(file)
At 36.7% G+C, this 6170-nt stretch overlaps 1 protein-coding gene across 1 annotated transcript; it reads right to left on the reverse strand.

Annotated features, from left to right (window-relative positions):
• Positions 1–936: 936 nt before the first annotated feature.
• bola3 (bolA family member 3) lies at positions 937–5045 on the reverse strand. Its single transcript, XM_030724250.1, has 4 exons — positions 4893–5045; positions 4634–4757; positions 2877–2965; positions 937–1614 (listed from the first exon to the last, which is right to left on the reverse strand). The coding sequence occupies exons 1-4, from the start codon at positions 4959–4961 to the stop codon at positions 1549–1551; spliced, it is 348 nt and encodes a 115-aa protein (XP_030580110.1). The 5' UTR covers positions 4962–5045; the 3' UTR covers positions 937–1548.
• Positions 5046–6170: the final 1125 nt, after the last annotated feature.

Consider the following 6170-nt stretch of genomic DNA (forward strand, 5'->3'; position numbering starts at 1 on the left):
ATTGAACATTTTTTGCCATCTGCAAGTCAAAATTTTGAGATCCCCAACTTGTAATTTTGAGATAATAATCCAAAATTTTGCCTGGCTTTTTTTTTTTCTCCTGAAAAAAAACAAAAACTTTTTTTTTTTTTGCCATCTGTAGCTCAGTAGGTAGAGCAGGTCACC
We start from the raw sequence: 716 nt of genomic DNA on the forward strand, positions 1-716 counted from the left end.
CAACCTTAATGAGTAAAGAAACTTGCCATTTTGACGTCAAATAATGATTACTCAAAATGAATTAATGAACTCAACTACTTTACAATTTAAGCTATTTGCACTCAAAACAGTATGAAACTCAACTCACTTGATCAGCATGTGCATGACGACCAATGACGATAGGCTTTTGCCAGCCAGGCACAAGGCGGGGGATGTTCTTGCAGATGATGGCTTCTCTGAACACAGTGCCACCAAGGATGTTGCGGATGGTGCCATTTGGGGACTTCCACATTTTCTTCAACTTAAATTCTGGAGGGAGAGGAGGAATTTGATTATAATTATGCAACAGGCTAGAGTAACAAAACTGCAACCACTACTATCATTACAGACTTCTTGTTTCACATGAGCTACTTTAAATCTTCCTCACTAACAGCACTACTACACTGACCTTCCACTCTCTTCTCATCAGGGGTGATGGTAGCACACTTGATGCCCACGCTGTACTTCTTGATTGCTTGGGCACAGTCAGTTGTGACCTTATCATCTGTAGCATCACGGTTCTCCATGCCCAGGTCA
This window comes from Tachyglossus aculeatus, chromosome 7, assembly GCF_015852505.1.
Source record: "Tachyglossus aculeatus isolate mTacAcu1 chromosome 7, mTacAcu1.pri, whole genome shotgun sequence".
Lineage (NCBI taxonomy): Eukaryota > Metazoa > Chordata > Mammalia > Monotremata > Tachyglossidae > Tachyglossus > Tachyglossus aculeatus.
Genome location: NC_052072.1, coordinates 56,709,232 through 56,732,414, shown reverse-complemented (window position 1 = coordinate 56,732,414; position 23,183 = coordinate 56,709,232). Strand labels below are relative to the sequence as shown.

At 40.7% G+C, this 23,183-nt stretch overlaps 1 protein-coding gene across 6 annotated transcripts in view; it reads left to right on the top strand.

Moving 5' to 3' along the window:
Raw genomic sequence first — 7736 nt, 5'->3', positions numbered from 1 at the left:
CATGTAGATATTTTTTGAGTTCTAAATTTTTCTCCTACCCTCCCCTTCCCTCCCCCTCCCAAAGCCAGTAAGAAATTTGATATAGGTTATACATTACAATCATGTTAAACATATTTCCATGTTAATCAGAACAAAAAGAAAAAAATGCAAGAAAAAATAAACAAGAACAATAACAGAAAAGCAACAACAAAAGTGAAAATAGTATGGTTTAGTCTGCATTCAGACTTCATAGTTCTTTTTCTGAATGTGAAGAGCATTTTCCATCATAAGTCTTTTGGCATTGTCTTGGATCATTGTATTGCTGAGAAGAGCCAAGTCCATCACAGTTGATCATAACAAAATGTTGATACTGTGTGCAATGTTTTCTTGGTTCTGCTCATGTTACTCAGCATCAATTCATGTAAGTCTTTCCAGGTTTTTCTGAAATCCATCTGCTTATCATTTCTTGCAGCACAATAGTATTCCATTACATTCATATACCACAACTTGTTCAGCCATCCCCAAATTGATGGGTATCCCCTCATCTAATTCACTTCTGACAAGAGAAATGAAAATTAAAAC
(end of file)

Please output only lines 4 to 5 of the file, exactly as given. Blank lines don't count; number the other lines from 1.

• bola3 (bolA family member 3) lies at positions 937–5045 on the reverse strand. Its single transcript, XM_030724250.1, has 4 exons — positions 4893–5045; positions 4634–4757; positions 2877–2965; positions 937–1614 (listed from the first exon to the last, which is right to left on the reverse strand). The coding sequence occupies exons 1-4, from the start codon at positions 4959–4961 to the stop codon at positions 1549–1551; spliced, it is 348 nt and encodes a 115-aa protein (XP_030580110.1). The 5' UTR covers positions 4962–5045; the 3' UTR covers positions 937–1548.
• Positions 5046–6170: the final 1125 nt, after the last annotated feature.